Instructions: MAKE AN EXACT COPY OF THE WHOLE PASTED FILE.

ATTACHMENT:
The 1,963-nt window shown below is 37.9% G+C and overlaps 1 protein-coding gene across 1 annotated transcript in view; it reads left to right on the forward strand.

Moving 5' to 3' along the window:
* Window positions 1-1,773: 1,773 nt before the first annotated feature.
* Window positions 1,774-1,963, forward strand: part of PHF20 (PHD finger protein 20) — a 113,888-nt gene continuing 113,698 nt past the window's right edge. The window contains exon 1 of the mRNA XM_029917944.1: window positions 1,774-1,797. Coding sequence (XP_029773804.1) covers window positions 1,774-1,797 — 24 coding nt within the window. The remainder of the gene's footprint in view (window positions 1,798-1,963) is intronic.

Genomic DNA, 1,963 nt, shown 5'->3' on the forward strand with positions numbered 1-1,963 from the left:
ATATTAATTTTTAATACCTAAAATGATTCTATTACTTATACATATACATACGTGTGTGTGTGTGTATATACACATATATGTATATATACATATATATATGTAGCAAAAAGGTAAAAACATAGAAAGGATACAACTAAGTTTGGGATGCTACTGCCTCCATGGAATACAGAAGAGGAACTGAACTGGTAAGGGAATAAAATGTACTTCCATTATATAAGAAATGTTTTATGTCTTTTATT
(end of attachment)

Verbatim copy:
The 1,963-nt window shown below is 37.9% G+C and overlaps 1 protein-coding gene across 1 annotated transcript in view; it reads left to right on the forward strand.

Moving 5' to 3' along the window:
* Window positions 1-1,773: 1,773 nt before the first annotated feature.
* Window positions 1,774-1,963, forward strand: part of PHF20 (PHD finger protein 20) — a 113,888-nt gene continuing 113,698 nt past the window's right edge. The window contains exon 1 of the mRNA XM_029917944.1: window positions 1,774-1,797. Coding sequence (XP_029773804.1) covers window positions 1,774-1,797 — 24 coding nt within the window. The remainder of the gene's footprint in view (window positions 1,798-1,963) is intronic.

Genomic DNA, 1,963 nt, shown 5'->3' on the forward strand with positions numbered 1-1,963 from the left:
ATATTAATTTTTAATACCTAAAATGATTCTATTACTTATACATATACATACGTGTGTGTGTGTGTATATACACATATATGTATATATACATATATATATGTAGCAAAAAGGTAAAAACATAGAAAGGATACAACTAAGTTTGGGATGCTACTGCCTCCATGGAATACAGAAGAGGAACTGAACTGGTAAGGGAATAAAATGTACTTCCATTATATAAGAAATGTTTTATGTCTTTTATT